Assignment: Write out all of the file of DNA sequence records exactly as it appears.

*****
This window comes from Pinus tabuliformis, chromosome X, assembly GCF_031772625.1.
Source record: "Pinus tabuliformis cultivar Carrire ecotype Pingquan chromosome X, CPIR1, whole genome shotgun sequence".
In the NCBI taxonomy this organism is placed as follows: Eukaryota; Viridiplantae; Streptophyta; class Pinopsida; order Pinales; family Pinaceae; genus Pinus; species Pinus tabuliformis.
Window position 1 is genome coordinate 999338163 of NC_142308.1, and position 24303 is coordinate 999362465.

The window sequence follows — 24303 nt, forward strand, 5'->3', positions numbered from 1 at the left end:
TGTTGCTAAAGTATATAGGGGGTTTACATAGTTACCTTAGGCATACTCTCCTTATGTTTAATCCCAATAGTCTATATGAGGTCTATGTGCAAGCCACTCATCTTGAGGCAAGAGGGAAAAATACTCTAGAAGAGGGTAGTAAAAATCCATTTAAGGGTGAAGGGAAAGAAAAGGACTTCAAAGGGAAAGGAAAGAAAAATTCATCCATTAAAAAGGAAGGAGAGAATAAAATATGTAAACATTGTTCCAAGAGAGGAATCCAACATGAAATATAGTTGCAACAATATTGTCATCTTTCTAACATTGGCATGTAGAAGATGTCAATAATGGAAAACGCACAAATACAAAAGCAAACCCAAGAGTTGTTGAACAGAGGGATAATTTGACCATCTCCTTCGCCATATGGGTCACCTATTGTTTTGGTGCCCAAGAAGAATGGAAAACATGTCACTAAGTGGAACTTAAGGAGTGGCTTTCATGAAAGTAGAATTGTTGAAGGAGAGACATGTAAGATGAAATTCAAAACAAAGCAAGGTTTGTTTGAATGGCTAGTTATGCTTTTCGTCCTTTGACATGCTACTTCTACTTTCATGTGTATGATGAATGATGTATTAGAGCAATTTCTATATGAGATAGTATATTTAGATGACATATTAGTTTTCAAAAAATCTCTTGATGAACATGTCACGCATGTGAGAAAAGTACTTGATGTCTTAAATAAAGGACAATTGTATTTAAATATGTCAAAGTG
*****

This window comes from Pinus tabuliformis, chromosome X, assembly GCF_031772625.1.
Source record: "Pinus tabuliformis cultivar Carrire ecotype Pingquan chromosome X, CPIR1, whole genome shotgun sequence".
In the NCBI taxonomy this organism is placed as follows: Eukaryota; Viridiplantae; Streptophyta; class Pinopsida; order Pinales; family Pinaceae; genus Pinus; species Pinus tabuliformis.
Window position 1 is genome coordinate 999338163 of NC_142308.1, and position 24303 is coordinate 999362465.

The window sequence follows — 24303 nt, forward strand, 5'->3', positions numbered from 1 at the left end:
TGTTGCTAAAGTATATAGGGGGTTTACATAGTTACCTTAGGCATACTCTCCTTATGTTTAATCCCAATAGTCTATATGAGGTCTATGTGCAAGCCACTCATCTTGAGGCAAGAGGGAAAAATACTCTAGAAGAGGGTAGTAAAAATCCATTTAAGGGTGAAGGGAAAGAAAAGGACTTCAAAGGGAAAGGAAAGAAAAATTCATCCATTAAAAAGGAAGGAGAGAATAAAATATGTAAACATTGTTCCAAGAGAGGAATCCAACATGAAATATAGTTGCAACAATATTGTCATCTTTCTAACATTGGCATGTAGAAGATGTCAATAATGGAAAACGCACAAATACAAAAGCAAACCCAAGAGTTGTTGAACAGAGGGATAATTTGACCATCTCCTTCGCCATATGGGTCACCTATTGTTTTGGTGCCCAAGAAGAATGGAAAACATGTCACTAAGTGGAACTTAAGGAGTGGCTTTCATGAAAGTAGAATTGTTGAAGGAGAGACATGTAAGATGAAATTCAAAACAAAGCAAGGTTTGTTTGAATGGCTAGTTATGCTTTTCGTCCTTTGACATGCTACTTCTACTTTCATGTGTATGATGAATGATGTATTAGAGCAATTTCTATATGAGATAGTATATTTAGATGACATATTAGTTTTCAAAAAATCTCTTGATGAACATGTCACGCATGTGAGAAAAGTACTTGATGTCTTAAATAAAGGACAATTGTATTTAAATATGTCAAAGTG